Making Education Relevant in Samtse, Bhutan

Do you believe love marriages or arranged marriages last longer? While this does not sound like your typical Teton Science Schools question, it was one of the innovative lessons designed by Samtse College of Education lecturers during a professional training course in Bhutan last week.

Samtse College of Education is one of two undergraduate education colleges in Bhutan and serves 900 students, most of whom will become the country’s next teachers. We introduced the lecturers to place-based education with a day of design and a day of inquiry. On the design day, the group learned about kinetic and potential energy through the PhET technology program out of the University of Colorado. This simulation helped set the participants up for success in the inquiry project that followed. Their challenge was to determine if a gravity rope-way, often used as a sustainable method to carry goods down a mountain, would be feasible in Samtse. Participants constructed inclinometers, used trigonometry to calculate distance, and determined velocity along the proposed rope-way based on what they learned from the technology simulation. The combination of math, science, and social studies, and technology in this project demonstrated the power of inquiry. During the second day of the workshop, participants conducted macroinvertebrate studies to practice the scientific method, a core skill of place-based education. To extend their understanding from rivers to watersheds, we introduced participants to Google Earth, and they mapped the entire watershed.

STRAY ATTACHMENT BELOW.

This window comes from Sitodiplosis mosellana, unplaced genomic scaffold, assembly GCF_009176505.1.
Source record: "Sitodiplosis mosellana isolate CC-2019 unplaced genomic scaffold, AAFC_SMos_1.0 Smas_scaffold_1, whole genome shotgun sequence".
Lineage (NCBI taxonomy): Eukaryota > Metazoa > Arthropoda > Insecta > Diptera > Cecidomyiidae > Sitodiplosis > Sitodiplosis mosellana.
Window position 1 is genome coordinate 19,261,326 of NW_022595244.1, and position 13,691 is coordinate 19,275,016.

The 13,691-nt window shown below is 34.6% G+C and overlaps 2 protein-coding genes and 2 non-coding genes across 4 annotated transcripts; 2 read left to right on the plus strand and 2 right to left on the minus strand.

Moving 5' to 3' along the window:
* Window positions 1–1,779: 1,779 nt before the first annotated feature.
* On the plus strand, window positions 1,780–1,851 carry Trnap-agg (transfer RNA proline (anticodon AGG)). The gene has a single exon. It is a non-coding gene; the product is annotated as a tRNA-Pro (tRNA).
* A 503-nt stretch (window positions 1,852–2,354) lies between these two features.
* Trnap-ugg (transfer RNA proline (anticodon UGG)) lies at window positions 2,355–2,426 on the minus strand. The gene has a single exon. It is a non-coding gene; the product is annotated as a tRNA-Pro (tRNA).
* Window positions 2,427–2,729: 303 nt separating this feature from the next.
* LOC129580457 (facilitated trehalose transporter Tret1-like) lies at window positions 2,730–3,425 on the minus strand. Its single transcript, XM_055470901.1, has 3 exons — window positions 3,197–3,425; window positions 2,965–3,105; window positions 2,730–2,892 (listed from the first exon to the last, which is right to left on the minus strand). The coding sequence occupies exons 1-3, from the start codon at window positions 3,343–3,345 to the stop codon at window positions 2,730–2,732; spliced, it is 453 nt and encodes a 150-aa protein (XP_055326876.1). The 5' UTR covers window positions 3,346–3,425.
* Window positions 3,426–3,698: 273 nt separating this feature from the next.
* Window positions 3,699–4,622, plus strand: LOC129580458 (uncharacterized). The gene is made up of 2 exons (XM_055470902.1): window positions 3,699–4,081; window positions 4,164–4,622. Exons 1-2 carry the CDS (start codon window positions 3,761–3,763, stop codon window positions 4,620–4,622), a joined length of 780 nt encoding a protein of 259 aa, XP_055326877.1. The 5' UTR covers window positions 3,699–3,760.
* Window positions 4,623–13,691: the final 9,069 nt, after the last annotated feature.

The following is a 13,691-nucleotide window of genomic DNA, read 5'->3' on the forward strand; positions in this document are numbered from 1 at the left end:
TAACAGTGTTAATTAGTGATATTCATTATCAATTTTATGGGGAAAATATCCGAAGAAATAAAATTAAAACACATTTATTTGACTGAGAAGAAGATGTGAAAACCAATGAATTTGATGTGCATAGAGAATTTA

Participants were then challenged to come up with model lessons designed to integrate place-based education into their teaching. Each lecturer also used the TSS educational framework to convert a lecture to a more student-focused, relevant curriculum. The lessons that resulted were wide-ranging, from designing campus solutions to waste management while teaching about degradable and non-degradable resources, to teaching supply and demand by examining local markets, to designing improved science classrooms as part of an undergraduate course on the environment. One particularly interesting lecture compared a Nigerian story about an arranged marriage with the classic story of Wuthering Heights. To engage students through a place-based lens, this lecturer had participants survey each other on love marriages versus arranged marriages, thus increasing relevancy, engagement, and learning.

Place-based education continues to grow in Bhutan. Our new work with the Samtse College of Education will further support relevancy, learning, and engagement for both teachers and students across the country. Perhaps we’ll even help increase Bhutan’s Gross National Happiness.

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